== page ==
RECENT

Stats SA announced, Tuesday, that the unemployment rate increased by 0,5 of a percentage point to 27,2% compared to the first quarter of 2018. 

The increase was due to a decline of 90 000 in the number of people in employment and an increase of 102 000 in the number of people who became unemployed between the first and second quarters of 2018. 

This was coupled with an increase in the number of discouraged work-seekers to 2,9 million during this period. 

The industry that recorded the most job losses was Manufacturing which accounted for 105 000 jobs, followed by Community, social and personal services (93 000) and Trade (57 000). Employment increases were recorded in Transport (54 000), Construction (45 000), Mining (38 000), Private households (22 000) and Utilities (18 000) industries.

However, jobs were created in the transport, mining and construction sectors.

“The job market is likely to improve later in the year, although marginally so, along with the expected recovery in economic growth on improved confidence and better global economic conditions,” said Nedbank.

“However, the unemployment rate will still remain high.

“Today’s statistics are disappointing and suggest that the economy remains depressed and is still struggling to create jobs. 

“However, activity will probably improve during the second half of the year although general conditions will remain relatively sluggish and subdued.”

The statistics show, once again, that there needs to be a step change in economic growth in SA for there be a meaningful fall in the scale of unemployment.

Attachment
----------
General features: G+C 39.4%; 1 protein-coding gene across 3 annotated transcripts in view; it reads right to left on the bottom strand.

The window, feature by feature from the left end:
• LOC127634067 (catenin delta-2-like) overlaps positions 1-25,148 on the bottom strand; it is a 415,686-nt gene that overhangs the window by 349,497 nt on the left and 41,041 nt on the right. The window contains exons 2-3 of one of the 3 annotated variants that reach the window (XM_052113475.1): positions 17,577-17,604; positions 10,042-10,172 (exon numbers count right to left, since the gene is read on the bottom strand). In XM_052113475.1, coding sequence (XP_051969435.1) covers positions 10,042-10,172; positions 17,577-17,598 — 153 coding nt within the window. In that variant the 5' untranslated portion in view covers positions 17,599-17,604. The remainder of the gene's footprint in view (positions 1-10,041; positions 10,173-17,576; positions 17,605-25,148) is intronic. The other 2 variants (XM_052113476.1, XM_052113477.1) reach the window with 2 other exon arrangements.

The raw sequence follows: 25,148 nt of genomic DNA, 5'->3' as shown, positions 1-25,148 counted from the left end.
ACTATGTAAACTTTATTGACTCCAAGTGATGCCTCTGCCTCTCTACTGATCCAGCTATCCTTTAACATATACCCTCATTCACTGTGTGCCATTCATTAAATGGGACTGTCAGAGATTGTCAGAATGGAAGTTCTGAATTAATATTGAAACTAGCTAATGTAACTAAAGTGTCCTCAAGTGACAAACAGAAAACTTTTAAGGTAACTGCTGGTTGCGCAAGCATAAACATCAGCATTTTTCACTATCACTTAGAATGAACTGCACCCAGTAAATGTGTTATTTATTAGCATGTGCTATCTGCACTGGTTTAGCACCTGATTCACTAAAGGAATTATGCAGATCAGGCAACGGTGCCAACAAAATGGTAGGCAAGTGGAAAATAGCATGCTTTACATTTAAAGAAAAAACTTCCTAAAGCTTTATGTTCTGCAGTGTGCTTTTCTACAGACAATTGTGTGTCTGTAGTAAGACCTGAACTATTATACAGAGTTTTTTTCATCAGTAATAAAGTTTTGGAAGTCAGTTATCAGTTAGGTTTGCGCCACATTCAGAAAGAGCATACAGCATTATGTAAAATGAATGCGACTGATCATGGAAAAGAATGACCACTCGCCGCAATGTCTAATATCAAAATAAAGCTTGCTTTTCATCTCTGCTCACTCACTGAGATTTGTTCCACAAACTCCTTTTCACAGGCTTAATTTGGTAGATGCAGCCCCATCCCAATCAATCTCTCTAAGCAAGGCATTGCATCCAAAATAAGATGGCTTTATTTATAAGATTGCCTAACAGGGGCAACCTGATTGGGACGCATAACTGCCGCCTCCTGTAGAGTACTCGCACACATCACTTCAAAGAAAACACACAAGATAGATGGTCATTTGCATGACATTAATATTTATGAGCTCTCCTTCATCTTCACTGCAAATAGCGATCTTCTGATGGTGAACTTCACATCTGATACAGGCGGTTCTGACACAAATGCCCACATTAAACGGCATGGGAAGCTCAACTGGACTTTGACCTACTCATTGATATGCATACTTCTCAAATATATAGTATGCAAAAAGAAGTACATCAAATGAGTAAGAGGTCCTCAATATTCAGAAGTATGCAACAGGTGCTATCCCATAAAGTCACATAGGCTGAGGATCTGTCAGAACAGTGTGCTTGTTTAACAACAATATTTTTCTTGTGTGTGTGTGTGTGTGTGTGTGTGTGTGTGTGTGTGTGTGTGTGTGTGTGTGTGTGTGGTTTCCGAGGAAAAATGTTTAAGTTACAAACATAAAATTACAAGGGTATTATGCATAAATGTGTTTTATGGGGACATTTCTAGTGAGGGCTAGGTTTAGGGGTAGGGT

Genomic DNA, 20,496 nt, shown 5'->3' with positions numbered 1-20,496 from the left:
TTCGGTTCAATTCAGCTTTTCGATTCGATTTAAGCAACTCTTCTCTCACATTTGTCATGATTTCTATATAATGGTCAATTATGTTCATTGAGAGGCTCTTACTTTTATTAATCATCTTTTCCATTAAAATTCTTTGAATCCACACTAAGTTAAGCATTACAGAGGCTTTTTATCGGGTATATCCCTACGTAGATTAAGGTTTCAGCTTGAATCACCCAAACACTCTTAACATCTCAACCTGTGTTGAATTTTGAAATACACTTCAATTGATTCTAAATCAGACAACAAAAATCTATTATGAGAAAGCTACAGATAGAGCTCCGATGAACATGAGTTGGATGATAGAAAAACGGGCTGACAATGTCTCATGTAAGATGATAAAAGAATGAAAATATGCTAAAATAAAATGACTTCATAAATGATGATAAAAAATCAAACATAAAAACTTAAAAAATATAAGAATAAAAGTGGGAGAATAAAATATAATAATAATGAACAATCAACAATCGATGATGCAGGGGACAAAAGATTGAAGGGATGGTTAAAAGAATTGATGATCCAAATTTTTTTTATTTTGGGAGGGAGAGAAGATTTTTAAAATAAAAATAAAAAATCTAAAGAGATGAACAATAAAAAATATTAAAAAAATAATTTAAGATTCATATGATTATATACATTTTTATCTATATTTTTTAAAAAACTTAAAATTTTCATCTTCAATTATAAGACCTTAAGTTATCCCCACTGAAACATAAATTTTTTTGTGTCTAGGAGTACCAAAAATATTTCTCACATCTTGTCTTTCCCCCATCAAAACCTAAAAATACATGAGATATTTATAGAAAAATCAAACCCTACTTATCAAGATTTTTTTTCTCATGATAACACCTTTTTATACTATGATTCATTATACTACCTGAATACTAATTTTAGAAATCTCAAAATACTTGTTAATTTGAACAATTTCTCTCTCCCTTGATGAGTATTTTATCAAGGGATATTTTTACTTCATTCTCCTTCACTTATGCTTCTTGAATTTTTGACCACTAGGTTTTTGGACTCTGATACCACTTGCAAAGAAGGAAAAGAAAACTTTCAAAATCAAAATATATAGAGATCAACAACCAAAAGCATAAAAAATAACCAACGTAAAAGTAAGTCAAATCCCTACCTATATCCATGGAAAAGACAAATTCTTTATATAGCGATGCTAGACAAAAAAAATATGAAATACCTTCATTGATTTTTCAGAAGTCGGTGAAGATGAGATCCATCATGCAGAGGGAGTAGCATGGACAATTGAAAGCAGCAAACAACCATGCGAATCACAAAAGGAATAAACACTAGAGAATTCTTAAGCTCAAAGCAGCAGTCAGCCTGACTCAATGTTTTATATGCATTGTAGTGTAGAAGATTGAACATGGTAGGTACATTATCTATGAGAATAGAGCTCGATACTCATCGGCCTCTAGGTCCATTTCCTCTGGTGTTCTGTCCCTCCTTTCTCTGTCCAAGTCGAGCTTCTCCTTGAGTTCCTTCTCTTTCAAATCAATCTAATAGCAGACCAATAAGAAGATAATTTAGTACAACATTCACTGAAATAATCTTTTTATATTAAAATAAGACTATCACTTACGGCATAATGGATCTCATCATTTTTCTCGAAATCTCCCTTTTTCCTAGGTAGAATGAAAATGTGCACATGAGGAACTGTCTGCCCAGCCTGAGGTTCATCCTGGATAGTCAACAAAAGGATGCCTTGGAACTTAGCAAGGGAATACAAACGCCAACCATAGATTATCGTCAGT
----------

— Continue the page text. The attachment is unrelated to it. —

Said economist Mike Schussler: “The expanded definition of unemployed reached 37,2% for the first time. That means 9,63 million adults are unemployed by this definition. 

“For the first time, if we rounded it to the nearest million, SA reaches 10 million unemployed,” he concluded.

Said SEIFSA’s Chief Economist  Michael Ade: “It is increasingly clear that the onus of finding a lasting solution to the skyrocketing unemployment numbers does not only rest with the government. As we shift our focus to the up-coming jobs summits, the high unemployment rate provides food for thought for all South Africans, who have to collectively seek sustainable solutions to the unemployment problem. 

“Accordingly, opportunity-driven (rather than necessity-driven) entrepreneurship should be encouraged since it caters largely for sustainable informal employment,”  

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